CHIRP received the following report from a vessel’s captain
What the reporter told us:
At the end of a long river pilotage, the ship was about a mile from the berth and proceeding upstream at slow ahead whilst awaiting tugs. The pilot ordered ‘half astern’, but the engine failed to kick astern. After waiting a few seconds, the telegraph was moved to ‘stop’. The air pressure in the starting air cylinders decreased to 12bar. After waiting a few seconds, a further attempt was made, but again the engine failed to start. The pressure in the starting air cylinders dropped to 7bar. Attempts to call the engine control room were unsuccessful, as nobody answered the telephone. After a further short period, the pressure in the air start cylinders was seen to increase to 22bar, the telegraph was moved to ‘half astern’ and the main engine responded and started to run astern. After this, there were no further issues.
During the subsequent onboard investigation, it was discovered that the new chief engineer had closed the valve between the two start air cylinders but had not told anyone about his action. According to his explanation, he wanted to have one start air cylinder full and ready for use.
CHIRP suggested that a chief engineer on a vessel is at liberty to run the engine room in whatever configuration he believes to be the best and safest, assuming the setup is not contrary to any statutory regulations, SMS requirements or pre-existing standing orders. However, in changing an existing arrangement, it is the chief engineer’s responsibility to ensure that all members of the engine room team are made aware of the change. CHIRP would suggest a written instruction for all engineers to sign, acknowledging the change, should be standard practice. Sadly, on this occasion, that did not happen.
Another worrying aspect of this report is the fact that the engine control station was left unattended during manoeuvring / pilotage operations. Yes, there was an issue in the engine room which needed to be addressed, but good practice would suggest that someone should have remained at the control station if only to answer the telephone. If the engine room were short-handed, a call to advise the bridge that the control station would be unmanned for a few minutes would be preferable to leaving the bridge team guessing.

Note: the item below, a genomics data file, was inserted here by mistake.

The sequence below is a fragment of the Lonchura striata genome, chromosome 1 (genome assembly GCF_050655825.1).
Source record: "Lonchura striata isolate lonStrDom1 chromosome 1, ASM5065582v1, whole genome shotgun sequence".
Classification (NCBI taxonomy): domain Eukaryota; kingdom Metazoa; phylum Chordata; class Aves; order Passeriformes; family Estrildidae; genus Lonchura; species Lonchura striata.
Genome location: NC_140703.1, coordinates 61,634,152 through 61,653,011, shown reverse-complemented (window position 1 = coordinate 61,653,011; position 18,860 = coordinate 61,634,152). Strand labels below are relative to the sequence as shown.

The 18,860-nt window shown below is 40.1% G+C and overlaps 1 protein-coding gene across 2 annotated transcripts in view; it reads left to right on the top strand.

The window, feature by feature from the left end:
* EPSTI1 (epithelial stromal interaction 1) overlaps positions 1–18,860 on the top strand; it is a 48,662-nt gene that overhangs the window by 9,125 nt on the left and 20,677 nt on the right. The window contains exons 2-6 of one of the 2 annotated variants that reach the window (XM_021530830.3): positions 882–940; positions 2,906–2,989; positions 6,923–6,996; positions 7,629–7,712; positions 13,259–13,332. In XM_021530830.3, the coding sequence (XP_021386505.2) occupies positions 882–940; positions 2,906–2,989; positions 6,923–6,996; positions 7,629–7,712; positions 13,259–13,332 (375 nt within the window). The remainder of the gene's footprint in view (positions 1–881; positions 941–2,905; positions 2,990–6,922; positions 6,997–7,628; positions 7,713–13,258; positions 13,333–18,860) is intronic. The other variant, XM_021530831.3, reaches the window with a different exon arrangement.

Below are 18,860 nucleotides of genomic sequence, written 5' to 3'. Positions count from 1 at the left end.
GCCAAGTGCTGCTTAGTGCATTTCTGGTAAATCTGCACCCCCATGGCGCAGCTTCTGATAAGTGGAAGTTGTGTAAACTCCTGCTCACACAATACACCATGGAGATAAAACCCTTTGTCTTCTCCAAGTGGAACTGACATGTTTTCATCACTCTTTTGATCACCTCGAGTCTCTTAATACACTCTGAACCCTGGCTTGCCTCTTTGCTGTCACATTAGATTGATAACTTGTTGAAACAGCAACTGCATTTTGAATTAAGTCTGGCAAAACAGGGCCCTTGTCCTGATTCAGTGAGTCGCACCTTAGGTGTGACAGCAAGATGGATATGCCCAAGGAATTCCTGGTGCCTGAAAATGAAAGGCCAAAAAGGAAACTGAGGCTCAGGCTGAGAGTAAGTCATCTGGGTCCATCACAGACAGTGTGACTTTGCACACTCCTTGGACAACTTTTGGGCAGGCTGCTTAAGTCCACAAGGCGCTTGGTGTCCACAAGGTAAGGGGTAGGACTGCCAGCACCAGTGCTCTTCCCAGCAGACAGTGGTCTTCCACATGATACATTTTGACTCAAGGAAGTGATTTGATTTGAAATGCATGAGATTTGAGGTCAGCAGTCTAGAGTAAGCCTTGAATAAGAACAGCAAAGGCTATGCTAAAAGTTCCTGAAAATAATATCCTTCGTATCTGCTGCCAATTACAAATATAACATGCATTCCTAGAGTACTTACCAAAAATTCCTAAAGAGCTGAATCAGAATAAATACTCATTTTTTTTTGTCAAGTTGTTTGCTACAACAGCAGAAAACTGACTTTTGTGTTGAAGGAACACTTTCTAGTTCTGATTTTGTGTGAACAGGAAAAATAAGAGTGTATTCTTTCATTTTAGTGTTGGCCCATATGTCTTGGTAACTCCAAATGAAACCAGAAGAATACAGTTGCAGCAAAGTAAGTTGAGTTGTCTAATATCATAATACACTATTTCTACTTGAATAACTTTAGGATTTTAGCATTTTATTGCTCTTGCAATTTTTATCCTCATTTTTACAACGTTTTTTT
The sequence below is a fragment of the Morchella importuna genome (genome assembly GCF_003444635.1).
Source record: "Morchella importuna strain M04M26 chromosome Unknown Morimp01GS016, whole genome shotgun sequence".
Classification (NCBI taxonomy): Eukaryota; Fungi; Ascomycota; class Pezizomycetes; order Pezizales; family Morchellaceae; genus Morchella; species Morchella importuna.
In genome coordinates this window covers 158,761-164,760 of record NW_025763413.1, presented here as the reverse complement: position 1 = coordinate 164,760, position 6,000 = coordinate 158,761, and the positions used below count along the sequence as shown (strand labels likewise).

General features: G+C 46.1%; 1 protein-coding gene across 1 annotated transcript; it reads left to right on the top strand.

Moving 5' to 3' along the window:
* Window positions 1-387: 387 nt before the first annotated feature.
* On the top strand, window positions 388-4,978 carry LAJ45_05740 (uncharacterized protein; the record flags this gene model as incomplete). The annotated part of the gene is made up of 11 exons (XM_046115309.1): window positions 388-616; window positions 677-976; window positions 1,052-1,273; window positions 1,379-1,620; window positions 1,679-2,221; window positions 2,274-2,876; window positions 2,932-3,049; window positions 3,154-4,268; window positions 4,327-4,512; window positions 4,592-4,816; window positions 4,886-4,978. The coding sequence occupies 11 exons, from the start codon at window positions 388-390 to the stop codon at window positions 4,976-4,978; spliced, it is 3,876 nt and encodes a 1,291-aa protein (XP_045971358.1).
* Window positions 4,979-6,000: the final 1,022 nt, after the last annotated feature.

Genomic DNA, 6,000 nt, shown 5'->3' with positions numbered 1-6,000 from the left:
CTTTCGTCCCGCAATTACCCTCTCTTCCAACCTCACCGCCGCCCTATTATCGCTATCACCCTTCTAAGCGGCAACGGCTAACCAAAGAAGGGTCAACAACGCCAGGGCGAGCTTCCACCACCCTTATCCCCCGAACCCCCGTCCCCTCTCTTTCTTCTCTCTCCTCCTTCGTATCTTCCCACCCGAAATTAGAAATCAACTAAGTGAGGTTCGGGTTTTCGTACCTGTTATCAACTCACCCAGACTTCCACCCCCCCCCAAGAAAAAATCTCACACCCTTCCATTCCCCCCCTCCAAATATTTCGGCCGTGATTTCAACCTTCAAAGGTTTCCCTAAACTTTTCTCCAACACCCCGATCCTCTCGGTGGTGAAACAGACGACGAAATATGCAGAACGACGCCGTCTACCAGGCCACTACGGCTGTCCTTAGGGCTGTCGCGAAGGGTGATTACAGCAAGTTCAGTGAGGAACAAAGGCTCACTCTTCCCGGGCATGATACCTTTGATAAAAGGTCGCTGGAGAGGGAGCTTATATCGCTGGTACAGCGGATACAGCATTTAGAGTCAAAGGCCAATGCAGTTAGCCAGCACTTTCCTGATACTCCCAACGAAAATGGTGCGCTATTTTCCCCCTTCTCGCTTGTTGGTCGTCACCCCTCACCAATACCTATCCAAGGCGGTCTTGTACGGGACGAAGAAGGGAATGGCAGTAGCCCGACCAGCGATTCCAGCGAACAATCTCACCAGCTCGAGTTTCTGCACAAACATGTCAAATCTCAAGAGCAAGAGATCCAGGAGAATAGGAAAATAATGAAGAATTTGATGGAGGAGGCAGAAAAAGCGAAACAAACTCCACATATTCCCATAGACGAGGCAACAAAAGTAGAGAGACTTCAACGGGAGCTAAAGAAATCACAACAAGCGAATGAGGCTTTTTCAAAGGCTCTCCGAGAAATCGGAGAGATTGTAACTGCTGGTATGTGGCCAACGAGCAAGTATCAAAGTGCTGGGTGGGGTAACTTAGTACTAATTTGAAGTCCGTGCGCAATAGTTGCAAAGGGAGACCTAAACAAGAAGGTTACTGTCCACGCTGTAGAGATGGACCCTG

For clarity, the isolation of engine room starting air receivers should not be encouraged as this potentially minimises the ‘consecutive’ starts of the main engine and may prevent compliance with the IACS rules which state the following:
M61.1.5: The total capacity of air receivers is to be sufficient to provide, without their being replenished, not less than 12 consecutive starts alternating between Ahead and Astern of each main engine of the reversible type, and not less than six starts of each main non-reversible type engine connected to a controllable pitch propeller or other device enabling the start without opposite torque. The number of starts refers to engine in cold and ready to start conditions. There must be at least two starting air receivers, the total capacity of which will give 12 consecutive starts for a reversing engine or 6 consecutive starts for a non-reversing engine with CPP.
Further to the communication issue, the chief engineer and engine room duty staff must keep in very close contact with the captain and the bridge team – especially when manoeuvring or during pilotage. Sadly, ship operators / owners will often invest in Bridge Team Management training but not Engine Room Team training.